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Vancouver Festival of Ocean Films launches 3rd year

Festival inspires with great films about our oceans



VANCOUVER – On June 8th and 9th, the Vancouver Festival of Ocean Films will open its doors at the Vancity Theatre to highlight 10 amazing films focused on the beauty of our oceans, and some of the threats to its health. During 3 screenings, filmgoers will have the chance to see films from Canada, Ireland, Spain, and the United States. “Whether viewed through a recreation or conservation lens, it’s time to profile the natural capital that is our oceans,” said David Labistour , CEO, Mountain Equipment Co-op. “To that end, we are proud to support the 3rd annual Festival of Ocean Films—support that we hope will establish the event as a much-anticipated fixture in the Lower Mainland. From the adrenaline experience of searching for the ultimate wave to the tranquility of viewing bears in the wild from calm waters, these films provide a glimpse into the wonders of our oceans.” In addition to raising interest and awareness of the ocean as a place for positive recreation, sustainable and responsible commerce, and a wilderness to be respected, the Festival is also raising funds for the conservation of our local oceans, with partial proceeds supporting regional charity Georgia Strait Alliance. “We appreciate the opportunity to partner with The Festival as their efforts to raise awareness about the importance of the ocean to our lives are very much in line with our work in the Georgia Strait region,” says Christianne Wilhelmson, Executive Director, Georgia Strait Alliance. “We hope people will be inspired by these films to become more engaged in protecting our waters because we need everyone to be a ‘Steward of the Strait’”. Formed in 2009, The Vancouver Festival of Ocean Films (www.vfof.ca) aims to inspire and stimulate people to explore their relationship with the ocean by bringing together local and international filmmakers and presenters in a multimedia event and film competition. Formed in 1990, Georgia Strait Alliance (www.georgiastrait.org) is the only citizens' group working to protect and restore the marine environment and promote the sustainability of Georgia Strait, its adjoining waters and communities, the place where 70% of British Columbians live, work and play. Program available online.

To purchase tickets, please visit:  www.vfof.ca.

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Hancock Wildlife Foundation Appoints Richard Pitt Executive Director

Hancock Wildlife Foundation is very pleased to announce the appointment of Richard Pitt as the Executive Director of the Foundation.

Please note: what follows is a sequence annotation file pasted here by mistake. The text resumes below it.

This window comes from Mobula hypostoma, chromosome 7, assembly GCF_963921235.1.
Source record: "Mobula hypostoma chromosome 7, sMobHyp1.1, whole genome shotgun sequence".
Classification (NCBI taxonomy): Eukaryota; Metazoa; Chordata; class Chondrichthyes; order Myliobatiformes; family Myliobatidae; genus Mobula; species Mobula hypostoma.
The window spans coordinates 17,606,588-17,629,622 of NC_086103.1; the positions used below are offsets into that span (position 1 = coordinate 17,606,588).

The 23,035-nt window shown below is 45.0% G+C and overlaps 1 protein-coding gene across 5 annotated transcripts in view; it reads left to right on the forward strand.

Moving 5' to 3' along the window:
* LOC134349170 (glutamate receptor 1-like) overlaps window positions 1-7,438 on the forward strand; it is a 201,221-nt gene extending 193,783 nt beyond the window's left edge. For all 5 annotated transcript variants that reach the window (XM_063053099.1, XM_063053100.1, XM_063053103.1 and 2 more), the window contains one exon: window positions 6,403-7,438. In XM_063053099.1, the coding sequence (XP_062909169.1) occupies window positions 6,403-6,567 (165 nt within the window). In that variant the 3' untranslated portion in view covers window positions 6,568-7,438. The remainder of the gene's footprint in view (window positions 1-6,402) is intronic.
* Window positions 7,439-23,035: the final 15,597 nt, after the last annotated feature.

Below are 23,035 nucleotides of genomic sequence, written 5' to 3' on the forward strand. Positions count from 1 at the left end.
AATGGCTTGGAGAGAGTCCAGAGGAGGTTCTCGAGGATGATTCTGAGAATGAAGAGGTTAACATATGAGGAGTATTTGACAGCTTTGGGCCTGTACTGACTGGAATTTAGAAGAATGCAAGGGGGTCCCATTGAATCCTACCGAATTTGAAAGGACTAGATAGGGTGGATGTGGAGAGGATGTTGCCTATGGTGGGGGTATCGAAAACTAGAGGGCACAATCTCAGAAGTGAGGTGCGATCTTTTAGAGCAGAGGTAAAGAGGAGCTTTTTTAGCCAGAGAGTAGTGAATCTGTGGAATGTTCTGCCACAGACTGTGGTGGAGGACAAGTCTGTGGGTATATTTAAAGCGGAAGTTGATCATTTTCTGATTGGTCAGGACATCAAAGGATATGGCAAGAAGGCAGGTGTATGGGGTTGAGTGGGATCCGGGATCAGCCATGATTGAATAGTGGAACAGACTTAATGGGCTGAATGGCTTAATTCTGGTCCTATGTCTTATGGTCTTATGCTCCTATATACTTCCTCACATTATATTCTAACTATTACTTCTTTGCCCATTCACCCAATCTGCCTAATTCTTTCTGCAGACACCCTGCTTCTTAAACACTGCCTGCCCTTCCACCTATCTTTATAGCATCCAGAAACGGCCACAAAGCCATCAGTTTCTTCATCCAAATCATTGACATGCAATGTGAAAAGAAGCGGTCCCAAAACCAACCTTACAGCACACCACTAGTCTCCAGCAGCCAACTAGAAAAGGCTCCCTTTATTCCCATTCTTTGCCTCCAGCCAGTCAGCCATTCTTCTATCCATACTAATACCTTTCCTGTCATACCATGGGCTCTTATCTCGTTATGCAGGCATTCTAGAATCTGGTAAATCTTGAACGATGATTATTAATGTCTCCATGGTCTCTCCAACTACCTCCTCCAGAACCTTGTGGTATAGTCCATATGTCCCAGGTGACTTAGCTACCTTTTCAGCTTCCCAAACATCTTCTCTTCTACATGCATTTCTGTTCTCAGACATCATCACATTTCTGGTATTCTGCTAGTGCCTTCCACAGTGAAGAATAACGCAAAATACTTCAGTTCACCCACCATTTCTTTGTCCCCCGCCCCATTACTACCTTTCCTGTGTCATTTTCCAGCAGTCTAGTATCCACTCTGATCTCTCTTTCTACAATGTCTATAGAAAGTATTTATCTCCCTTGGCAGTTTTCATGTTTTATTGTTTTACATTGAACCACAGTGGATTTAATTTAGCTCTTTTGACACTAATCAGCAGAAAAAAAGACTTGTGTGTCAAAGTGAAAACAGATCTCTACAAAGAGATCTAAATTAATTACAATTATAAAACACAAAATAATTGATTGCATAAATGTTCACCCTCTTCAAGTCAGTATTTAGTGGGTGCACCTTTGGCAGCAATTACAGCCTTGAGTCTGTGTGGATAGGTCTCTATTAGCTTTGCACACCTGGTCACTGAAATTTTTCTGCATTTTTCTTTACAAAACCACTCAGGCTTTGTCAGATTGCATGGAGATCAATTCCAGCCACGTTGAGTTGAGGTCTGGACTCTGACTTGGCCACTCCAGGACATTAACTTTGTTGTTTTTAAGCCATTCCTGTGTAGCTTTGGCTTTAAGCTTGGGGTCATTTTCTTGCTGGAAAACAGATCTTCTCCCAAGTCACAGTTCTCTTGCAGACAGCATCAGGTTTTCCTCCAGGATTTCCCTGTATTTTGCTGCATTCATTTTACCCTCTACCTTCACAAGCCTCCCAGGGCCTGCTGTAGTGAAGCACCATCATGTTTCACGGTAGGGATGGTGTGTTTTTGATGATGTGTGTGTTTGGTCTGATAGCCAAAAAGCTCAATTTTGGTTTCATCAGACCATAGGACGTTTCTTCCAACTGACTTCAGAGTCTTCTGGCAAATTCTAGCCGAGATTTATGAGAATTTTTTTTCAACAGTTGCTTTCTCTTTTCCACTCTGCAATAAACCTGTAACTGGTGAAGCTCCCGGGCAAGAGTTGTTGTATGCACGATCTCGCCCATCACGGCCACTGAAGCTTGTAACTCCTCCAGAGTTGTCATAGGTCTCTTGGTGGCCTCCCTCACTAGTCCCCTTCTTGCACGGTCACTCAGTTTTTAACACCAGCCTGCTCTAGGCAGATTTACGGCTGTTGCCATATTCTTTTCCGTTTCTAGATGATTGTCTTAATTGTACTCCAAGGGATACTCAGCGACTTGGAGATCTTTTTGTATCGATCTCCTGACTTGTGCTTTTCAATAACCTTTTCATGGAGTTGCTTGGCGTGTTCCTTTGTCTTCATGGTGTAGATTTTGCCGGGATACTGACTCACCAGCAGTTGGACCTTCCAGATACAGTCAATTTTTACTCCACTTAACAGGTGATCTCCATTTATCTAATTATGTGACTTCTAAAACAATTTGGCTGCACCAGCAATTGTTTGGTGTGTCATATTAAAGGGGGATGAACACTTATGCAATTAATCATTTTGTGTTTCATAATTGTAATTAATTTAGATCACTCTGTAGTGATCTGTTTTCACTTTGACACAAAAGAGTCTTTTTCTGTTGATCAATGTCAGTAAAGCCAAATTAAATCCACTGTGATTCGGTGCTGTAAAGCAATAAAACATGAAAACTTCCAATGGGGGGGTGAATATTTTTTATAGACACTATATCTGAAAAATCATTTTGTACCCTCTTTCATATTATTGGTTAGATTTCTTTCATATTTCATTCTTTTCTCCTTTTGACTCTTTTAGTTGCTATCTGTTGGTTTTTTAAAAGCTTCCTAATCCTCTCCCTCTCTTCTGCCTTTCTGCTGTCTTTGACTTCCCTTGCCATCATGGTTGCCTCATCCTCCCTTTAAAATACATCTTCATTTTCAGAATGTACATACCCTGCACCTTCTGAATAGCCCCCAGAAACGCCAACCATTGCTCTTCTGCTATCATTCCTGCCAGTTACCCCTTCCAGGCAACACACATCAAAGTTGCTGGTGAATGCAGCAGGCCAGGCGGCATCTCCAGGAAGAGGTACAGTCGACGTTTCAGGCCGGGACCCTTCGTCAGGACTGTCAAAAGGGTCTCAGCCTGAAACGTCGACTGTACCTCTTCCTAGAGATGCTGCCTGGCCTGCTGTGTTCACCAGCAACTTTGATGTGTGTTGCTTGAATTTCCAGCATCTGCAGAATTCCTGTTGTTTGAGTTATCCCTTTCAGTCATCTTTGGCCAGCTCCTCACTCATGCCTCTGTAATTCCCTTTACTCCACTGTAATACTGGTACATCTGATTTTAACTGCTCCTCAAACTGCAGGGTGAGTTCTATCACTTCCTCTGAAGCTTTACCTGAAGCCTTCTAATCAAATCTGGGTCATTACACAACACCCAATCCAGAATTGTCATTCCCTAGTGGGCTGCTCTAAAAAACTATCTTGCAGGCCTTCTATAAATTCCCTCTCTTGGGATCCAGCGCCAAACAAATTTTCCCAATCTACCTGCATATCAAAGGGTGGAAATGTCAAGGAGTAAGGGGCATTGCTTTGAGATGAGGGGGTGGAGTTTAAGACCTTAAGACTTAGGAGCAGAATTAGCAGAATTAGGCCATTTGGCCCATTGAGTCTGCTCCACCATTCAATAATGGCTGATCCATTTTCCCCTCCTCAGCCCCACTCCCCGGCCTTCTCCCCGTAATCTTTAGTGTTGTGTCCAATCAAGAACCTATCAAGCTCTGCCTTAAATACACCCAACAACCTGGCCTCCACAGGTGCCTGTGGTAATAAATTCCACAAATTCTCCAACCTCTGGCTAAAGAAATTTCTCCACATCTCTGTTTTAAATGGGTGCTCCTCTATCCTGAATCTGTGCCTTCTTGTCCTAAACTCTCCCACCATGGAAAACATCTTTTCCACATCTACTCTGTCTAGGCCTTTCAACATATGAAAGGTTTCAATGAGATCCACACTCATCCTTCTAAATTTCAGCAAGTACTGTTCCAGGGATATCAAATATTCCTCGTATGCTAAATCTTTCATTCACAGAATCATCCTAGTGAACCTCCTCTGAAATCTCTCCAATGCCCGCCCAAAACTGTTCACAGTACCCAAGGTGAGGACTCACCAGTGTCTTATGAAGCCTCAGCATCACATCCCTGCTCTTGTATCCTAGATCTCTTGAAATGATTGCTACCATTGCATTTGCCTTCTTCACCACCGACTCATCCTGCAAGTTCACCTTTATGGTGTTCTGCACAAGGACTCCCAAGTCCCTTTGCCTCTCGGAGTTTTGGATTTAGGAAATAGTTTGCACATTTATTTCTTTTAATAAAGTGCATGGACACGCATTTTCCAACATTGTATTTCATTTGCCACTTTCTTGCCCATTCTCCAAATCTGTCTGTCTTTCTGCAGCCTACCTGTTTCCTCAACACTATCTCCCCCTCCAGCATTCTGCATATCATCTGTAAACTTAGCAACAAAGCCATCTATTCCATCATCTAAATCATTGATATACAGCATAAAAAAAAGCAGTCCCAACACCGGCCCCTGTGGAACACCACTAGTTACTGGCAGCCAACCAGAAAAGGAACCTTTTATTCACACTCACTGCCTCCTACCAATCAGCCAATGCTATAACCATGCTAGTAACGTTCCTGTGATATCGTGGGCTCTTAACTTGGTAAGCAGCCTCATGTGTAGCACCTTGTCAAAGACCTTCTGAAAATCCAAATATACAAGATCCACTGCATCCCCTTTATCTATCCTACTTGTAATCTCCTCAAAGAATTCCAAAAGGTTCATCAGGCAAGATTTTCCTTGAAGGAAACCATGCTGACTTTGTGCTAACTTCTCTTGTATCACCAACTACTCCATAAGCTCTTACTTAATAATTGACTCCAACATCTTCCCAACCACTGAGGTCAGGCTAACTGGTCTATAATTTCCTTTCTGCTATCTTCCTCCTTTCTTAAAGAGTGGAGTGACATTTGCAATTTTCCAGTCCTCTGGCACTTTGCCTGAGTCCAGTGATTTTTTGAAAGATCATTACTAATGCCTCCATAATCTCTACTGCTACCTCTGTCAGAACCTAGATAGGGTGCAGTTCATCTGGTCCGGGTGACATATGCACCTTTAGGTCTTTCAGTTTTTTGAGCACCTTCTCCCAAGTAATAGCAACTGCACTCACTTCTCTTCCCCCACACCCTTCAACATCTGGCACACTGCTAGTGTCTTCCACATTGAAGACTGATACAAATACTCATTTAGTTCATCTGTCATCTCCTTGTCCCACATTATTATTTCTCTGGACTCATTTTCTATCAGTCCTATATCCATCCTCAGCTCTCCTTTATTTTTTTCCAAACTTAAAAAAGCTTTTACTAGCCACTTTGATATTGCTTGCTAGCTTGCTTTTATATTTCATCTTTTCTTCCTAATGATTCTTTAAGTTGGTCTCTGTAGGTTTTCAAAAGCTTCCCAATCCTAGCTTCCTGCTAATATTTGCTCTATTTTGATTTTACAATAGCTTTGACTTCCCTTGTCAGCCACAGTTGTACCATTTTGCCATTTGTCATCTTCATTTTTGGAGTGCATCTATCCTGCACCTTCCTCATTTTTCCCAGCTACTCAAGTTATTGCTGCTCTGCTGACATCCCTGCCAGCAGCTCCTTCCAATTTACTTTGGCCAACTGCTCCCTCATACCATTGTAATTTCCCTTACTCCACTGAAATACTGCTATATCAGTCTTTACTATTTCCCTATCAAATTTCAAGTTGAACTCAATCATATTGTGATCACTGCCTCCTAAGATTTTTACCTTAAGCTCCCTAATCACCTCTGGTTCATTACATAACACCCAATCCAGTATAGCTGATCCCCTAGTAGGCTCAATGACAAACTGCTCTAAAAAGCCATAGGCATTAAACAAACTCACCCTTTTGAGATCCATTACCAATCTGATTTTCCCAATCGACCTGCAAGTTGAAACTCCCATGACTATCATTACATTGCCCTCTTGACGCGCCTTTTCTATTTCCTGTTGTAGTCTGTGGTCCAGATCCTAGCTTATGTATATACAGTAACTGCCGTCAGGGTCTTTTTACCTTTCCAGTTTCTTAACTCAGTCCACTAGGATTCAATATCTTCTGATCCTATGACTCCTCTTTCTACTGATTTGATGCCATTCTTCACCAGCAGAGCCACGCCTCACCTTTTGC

No one knows our objectives or our trodden path better -- Richard was instrumental in gathering our cadre of web volunteers and beating the bushes the past 5 years, now he will officially lead the way, seeking direction from the Directors and devoting his major efforts to developing the programs we have embarked upon.  
Many of you have personally known Richard either at the various functions or almost as intimately though the web. More will grow to know him as he embarks on the path of raising the Foundation's vista and spreading our vision to the world.
Richard brings to the Foundation a background of managerial and marketing skills, as well as his intimate knowledge of our chosen major platform, the internet. His interests in graphic media, from doing his own photo development through to creating some of the first web pages in Canada during his tenure with Canada's first ISP, Wimsey.com, have combined to give him an understanding of the power of the video images that we bring to the world in a way that allows him to see the Foundation's future clearly, and he has the skills to drive us to the goals we have set.
Over the next few weeks Richard and I will continue in our development of HWF's campaign to promote our educational objectives and outline a path to fund them.
Welcome aboard Richard  -- at least, welcome aboard in a slightly different capacity!   The eagles, bears and orcas also welcome Richard aboard.
 David Hancock
 Chairman of the Board.
 Hancock Wildlife Foundation.
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One "Sport" That Doesn't Deserve A Trophy

Government trophy hunt puts iconic spirit bear and Olympic Games symbol at risk



In a few weeks,the B.C. government plans on reopening the trophy hunt of bears in the internationally celebrated Great Bear Rainforest. And the spirit bear, which was featured in the Olympic Games’ opening ceremonies, could be one of its targets.

The future of the white Kermode or spirit bear is being put at risk because black bears that carry the spirit bear’s white fur gene are fair game for trophy hunters.

The genetically distinct Haida black bear and the grizzly bear, which is listed as a Species of Special Concern by the Canadian Federal government, can also be killed senselessly for sport.

Coinciding with the release of a Vancouver Sun full page ad, supported by over 20 million people from 40 countries, conservationists have released a map showing that less than two percent of the white Kermode or spirit bear range actually protects the bears from trophy hunting in B.C.





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